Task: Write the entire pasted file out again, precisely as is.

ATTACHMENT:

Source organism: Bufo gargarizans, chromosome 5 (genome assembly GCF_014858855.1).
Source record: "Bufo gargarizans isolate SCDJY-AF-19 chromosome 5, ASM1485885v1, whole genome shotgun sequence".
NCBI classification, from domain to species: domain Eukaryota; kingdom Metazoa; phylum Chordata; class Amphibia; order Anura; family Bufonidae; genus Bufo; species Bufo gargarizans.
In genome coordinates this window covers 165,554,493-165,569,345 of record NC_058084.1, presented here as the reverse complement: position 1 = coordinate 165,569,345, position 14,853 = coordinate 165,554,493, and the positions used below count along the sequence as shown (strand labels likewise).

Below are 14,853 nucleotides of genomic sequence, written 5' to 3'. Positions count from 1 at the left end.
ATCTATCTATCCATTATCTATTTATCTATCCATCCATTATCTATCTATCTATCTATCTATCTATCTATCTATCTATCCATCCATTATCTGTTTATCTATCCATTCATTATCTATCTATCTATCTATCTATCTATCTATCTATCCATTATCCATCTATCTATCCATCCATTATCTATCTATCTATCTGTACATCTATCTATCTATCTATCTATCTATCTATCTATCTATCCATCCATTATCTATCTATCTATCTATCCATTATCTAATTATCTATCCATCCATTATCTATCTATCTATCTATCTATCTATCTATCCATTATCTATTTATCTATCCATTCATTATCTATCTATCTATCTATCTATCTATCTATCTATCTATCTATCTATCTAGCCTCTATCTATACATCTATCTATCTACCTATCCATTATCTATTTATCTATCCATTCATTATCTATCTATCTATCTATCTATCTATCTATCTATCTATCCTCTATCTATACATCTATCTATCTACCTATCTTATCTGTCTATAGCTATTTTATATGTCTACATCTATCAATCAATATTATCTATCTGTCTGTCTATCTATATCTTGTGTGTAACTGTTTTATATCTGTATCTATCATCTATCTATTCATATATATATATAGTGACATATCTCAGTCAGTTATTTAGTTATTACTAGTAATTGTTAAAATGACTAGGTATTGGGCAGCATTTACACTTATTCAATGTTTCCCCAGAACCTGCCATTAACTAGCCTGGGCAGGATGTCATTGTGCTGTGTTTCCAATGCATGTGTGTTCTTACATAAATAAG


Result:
Source organism: Bufo gargarizans, chromosome 5 (genome assembly GCF_014858855.1).
Source record: "Bufo gargarizans isolate SCDJY-AF-19 chromosome 5, ASM1485885v1, whole genome shotgun sequence".
NCBI classification, from domain to species: domain Eukaryota; kingdom Metazoa; phylum Chordata; class Amphibia; order Anura; family Bufonidae; genus Bufo; species Bufo gargarizans.
In genome coordinates this window covers 165,554,493-165,569,345 of record NC_058084.1, presented here as the reverse complement: position 1 = coordinate 165,569,345, position 14,853 = coordinate 165,554,493, and the positions used below count along the sequence as shown (strand labels likewise).

Below are 14,853 nucleotides of genomic sequence, written 5' to 3'. Positions count from 1 at the left end.
ATCTATCTATCCATTATCTATTTATCTATCCATCCATTATCTATCTATCTATCTATCTATCTATCTATCTATCTATCCATCCATTATCTGTTTATCTATCCATTCATTATCTATCTATCTATCTATCTATCTATCTATCTATCCATTATCCATCTATCTATCCATCCATTATCTATCTATCTATCTGTACATCTATCTATCTATCTATCTATCTATCTATCTATCTATCCATCCATTATCTATCTATCTATCTATCCATTATCTAATTATCTATCCATCCATTATCTATCTATCTATCTATCTATCTATCTATCCATTATCTATTTATCTATCCATTCATTATCTATCTATCTATCTATCTATCTATCTATCTATCTATCTATCTATCTAGCCTCTATCTATACATCTATCTATCTACCTATCCATTATCTATTTATCTATCCATTCATTATCTATCTATCTATCTATCTATCTATCTATCTATCTATCCTCTATCTATACATCTATCTATCTACCTATCTTATCTGTCTATAGCTATTTTATATGTCTACATCTATCAATCAATATTATCTATCTGTCTGTCTATCTATATCTTGTGTGTAACTGTTTTATATCTGTATCTATCATCTATCTATTCATATATATATATAGTGACATATCTCAGTCAGTTATTTAGTTATTACTAGTAATTGTTAAAATGACTAGGTATTGGGCAGCATTTACACTTATTCAATGTTTCCCCAGAACCTGCCATTAACTAGCCTGGGCAGGATGTCATTGTGCTGTGTTTCCAATGCATGTGTGTTCTTACATAAATAAG